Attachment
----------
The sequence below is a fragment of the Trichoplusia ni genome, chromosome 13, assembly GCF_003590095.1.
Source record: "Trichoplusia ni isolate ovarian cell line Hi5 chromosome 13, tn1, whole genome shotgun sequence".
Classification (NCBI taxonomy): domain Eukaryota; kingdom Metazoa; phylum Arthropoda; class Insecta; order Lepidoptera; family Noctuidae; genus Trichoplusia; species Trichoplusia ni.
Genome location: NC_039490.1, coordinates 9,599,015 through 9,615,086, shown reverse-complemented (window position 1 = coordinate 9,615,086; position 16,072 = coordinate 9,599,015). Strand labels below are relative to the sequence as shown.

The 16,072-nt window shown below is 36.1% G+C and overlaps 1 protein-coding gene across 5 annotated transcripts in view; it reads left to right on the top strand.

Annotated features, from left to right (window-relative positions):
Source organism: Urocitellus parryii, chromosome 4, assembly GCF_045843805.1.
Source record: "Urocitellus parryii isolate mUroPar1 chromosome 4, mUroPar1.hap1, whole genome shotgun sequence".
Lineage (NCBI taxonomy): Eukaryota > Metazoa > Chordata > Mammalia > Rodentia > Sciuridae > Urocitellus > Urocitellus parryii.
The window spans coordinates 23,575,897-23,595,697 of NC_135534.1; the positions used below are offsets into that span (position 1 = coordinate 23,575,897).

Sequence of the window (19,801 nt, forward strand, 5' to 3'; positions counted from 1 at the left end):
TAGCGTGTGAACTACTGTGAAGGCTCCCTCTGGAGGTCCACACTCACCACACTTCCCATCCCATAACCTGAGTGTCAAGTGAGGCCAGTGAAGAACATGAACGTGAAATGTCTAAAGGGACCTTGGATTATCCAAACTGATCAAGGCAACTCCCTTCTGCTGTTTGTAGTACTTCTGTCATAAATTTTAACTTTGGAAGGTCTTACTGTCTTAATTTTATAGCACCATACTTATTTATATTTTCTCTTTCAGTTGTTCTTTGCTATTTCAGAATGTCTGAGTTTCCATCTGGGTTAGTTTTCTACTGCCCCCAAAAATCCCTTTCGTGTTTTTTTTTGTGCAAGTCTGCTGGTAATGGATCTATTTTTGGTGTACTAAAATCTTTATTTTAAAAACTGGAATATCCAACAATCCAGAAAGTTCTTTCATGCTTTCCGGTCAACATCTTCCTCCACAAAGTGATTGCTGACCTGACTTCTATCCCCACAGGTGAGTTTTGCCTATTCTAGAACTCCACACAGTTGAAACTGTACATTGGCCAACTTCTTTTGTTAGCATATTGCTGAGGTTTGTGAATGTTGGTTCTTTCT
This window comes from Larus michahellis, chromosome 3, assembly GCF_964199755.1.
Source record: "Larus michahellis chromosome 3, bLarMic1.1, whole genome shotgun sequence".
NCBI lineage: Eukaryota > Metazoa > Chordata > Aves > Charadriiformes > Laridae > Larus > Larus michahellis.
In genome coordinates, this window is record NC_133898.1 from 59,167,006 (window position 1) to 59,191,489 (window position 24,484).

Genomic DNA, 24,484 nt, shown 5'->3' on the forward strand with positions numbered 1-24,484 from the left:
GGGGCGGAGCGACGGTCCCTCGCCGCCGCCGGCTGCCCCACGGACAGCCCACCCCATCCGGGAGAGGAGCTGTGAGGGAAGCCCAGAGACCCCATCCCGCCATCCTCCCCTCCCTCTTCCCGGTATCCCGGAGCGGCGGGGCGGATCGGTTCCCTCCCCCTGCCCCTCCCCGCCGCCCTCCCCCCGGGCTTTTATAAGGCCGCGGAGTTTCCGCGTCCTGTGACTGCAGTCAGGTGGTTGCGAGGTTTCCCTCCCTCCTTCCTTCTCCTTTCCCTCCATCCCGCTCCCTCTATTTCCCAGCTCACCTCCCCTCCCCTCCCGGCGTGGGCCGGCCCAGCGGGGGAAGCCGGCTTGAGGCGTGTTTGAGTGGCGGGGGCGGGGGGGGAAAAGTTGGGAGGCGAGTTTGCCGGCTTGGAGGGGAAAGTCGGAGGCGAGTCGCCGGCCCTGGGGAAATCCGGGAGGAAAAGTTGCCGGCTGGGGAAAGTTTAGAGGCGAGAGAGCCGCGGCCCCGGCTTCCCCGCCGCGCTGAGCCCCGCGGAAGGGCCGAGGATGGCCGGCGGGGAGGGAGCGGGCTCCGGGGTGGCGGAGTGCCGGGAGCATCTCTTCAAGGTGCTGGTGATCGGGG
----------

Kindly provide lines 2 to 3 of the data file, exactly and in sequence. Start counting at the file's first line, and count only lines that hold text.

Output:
Source record: "Trichoplusia ni isolate ovarian cell line Hi5 chromosome 13, tn1, whole genome shotgun sequence".
Classification (NCBI taxonomy): domain Eukaryota; kingdom Metazoa; phylum Arthropoda; class Insecta; order Lepidoptera; family Noctuidae; genus Trichoplusia; species Trichoplusia ni.